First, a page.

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A Tale of Java Hash Tables (andreinc.net)
128 points by nomemory 13 days ago | hide | past | favorite | 87 comments





> I am yet to find an Open Addressing implementation that outperforms HashMap<K,V> by a significant margin

I have a performance-critical framework that went from Java’s Map to Trove (http://trove4j.sourceforge.net/html/overview.html) and now uses FastUtil (https://fastutil.di.unimi.it/).

For my use cases, these massively outperform the built-in java Maps and Sets.

It would be interesting to include these in the benchmark. A quick googling finds plenty of comparisons that are a few years old now but I can’t find a current up to date java map/set benchmark.


That's because they used primitives, no? In that case also look at some other options: https://www.reddit.com/r/java/comments/r0b9o9/a_tale_of_java.... While I still think Koloboke in general is the fastest, I do agree that the difference between it and fastutil will not be very big.

Or was this for Object/boxed primitives, too?


If you are working with primaries then the unboxed collections are a big boon. My code often uses objects though, so I use a lot of the fastutil Object2ObjectMap etc.

There are two areas that are important in my use case:

* the performance of normal get/computeIfAbsent/forEach etc. FastUtil has for example fast iterators avoid allocating Map.Entry etc.

* the memory usage. The total footprint is important because I actually dimension VMs based on stuff. But garbage collection minimization is also really important.


Nice. Thanks. (For other viewers, all the non-standard maps I'm aware of are trying to avoid allocating those pesky Map.Entry objects, that's why they generally take up much less memory.)

I can't really speak about Java, but for C++, std::unordered_map (which uses separate chaining) gets destroyed (performance-wise) by any number of alternate hash map implementations that use open addressing. There's just no question that open addressing is inherently faster for most use cases.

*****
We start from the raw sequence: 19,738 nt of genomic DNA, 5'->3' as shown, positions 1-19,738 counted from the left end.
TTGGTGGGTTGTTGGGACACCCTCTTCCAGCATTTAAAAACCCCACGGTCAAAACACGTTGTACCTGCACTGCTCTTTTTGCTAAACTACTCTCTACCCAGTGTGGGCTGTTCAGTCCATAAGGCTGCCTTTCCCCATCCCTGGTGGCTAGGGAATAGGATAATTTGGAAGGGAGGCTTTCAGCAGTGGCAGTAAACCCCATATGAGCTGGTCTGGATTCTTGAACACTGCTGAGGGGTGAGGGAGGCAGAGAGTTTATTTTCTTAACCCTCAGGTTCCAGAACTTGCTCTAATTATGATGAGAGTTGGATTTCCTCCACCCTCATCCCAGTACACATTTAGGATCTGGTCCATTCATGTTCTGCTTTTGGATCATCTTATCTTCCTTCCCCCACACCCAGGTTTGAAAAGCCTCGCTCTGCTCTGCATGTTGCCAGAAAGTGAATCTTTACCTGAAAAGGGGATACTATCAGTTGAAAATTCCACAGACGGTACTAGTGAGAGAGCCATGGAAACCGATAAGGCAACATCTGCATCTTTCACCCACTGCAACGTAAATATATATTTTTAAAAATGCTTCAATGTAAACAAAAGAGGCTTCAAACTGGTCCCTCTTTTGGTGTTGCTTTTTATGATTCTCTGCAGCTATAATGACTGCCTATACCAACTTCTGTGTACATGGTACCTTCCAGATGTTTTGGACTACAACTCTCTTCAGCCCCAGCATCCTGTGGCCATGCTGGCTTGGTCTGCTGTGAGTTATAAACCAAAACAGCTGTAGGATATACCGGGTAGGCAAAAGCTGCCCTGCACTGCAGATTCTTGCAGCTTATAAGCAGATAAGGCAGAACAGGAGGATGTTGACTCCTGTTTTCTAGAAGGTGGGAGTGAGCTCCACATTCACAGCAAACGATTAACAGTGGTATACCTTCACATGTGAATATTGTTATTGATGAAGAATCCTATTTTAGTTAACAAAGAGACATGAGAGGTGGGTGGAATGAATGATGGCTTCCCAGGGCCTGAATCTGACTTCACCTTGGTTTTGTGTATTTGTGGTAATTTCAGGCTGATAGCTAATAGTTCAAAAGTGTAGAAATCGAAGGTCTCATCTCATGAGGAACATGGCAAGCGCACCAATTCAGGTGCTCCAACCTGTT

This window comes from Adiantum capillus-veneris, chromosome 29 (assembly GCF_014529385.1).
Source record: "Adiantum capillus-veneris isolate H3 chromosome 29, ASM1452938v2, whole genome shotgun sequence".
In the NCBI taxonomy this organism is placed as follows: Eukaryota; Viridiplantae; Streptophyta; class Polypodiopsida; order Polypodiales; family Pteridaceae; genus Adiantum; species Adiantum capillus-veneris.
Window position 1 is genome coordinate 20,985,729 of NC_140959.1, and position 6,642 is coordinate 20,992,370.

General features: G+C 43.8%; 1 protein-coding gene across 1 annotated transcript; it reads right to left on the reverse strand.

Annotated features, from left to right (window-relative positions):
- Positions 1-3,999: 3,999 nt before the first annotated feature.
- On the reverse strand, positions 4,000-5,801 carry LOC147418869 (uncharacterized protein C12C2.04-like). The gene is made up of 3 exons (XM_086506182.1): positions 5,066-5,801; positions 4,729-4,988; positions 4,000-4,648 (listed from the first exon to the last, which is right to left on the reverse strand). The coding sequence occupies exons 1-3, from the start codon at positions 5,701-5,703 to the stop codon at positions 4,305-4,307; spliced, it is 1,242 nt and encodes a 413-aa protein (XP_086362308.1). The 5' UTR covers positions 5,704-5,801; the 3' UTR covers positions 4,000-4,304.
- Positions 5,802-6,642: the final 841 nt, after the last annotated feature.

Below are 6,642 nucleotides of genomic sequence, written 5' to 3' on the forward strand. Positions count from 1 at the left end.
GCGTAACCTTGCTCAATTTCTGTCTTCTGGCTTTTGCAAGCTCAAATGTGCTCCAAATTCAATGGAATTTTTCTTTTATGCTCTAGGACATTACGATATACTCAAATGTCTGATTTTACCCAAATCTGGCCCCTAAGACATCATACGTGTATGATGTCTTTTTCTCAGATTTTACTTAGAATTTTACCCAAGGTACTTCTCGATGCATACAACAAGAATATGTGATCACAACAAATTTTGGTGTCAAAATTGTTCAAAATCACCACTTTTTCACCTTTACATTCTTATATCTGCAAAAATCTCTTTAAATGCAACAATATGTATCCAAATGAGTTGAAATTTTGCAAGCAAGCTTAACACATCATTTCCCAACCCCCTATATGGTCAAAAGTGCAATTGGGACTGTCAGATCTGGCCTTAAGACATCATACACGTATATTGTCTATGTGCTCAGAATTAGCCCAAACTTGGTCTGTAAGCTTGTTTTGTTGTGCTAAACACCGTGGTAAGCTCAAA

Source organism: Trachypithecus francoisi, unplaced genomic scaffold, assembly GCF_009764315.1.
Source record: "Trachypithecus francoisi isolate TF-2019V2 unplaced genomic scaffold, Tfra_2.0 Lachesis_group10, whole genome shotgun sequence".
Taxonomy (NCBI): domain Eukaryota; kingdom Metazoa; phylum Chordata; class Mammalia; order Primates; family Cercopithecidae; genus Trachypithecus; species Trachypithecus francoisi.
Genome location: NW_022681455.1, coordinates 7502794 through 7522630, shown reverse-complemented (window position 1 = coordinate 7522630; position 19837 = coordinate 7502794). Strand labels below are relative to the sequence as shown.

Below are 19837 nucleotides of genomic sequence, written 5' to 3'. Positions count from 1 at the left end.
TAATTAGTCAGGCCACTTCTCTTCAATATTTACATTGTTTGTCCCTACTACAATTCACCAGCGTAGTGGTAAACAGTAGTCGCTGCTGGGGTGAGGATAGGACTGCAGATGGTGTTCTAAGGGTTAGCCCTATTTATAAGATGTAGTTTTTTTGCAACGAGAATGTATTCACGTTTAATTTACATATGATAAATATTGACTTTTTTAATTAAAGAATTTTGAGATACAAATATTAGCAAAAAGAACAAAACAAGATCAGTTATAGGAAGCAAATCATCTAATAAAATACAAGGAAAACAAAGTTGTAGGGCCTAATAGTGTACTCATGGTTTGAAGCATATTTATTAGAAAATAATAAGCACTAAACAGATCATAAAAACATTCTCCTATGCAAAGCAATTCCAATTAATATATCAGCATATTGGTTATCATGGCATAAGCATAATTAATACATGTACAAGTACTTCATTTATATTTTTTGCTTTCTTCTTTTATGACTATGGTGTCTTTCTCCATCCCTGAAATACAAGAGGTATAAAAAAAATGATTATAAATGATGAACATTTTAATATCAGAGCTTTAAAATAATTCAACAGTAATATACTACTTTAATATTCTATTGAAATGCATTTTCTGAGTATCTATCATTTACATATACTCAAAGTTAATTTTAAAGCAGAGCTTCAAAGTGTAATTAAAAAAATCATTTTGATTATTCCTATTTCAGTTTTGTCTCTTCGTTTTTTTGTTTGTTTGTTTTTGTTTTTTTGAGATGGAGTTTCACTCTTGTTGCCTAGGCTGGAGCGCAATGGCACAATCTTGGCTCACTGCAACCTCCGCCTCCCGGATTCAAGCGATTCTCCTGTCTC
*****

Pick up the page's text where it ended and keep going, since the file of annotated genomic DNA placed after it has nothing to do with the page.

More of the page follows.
To be fair, unlike std::unordered_map, the open addressing implementations don't come with a guarantee that they won't move the items in the hash table. But in practice that doesn't really matter anyway, since you could always use unordered_map<unique_ptr<T>> instead of unordered_map<T>. But, I digress..


The moment you have value types and stack passed small structs you start beating Java pretty hard in precisely the collections area.

Some areas that I explored more deeply in my Earlier Days w.r.t hash tables (Java hash tables, at that) that aren't covered by the analysis are:

* Memory footprint and GC load

* Write performance (especially characterizing fast-path vs. rebalance times)

* Loading vs. performance tradeoffs (can the table perform well with 80% occupancy? 99%?)

* Small-table utilization.

If some of the implementations consume substantially less memory and/or GC churn while having largely indistinguishable lookup performance, then they're a win for value. This is one place that open addressing can win.

For the libraries we were writing, we didn't know if consumers would be stuffing in one element (the most common case) or millions of elements (uncommon but important), so we ended up implementing a clever abstraction that would start with a pointer to the single object, then replace it with a hash table when the second element was added. Since we used hash tables like country doctors prescribe aspirin, it reduced the heap footprint of the server by ~30%. Of course, Hansen's Law states "Clever is the opposite of maintainable," and that definitely applied here.


Didn't have time to write about it, but I've used a GCProfiler as well. With a few exceptions, all the 5 implementations are comparable.

> But, as described here, the decision to use Separate Chaining vs. Open Addressing is not unanimously accepted by programming languages designers. For example, in python, ruby, and rust, the standard hash tables are implemented using Open Addressing, while Java, go, C#, C++ are all more conservatory and use Separate Chaining.

I think with regards to C++ using separate chaining is a legacy decision made in the late 1990's. I think back then, the CPU vs memory speed difference was not as big, so pointer chasing wasn't considered that big of a deal. In addition, this was the days of 32-bit systems with MB's or RAM so having separate, smaller allocations was seen as better than having one large one (see for example deque).

Nowadays, with a much bigger relative performance penalty for accessing memory as well as 64-bit systems with GB's or RAM, I think people are moving to open addressing (for example Rust, as well as Google and Facebook's hash table implementations) unless you need pointer stability.

The fact that std::unordered_map more or less mandated separate chaining is seen as something that holds the standard library back in terms of performance, hence the competing implementations from Google and Facebook.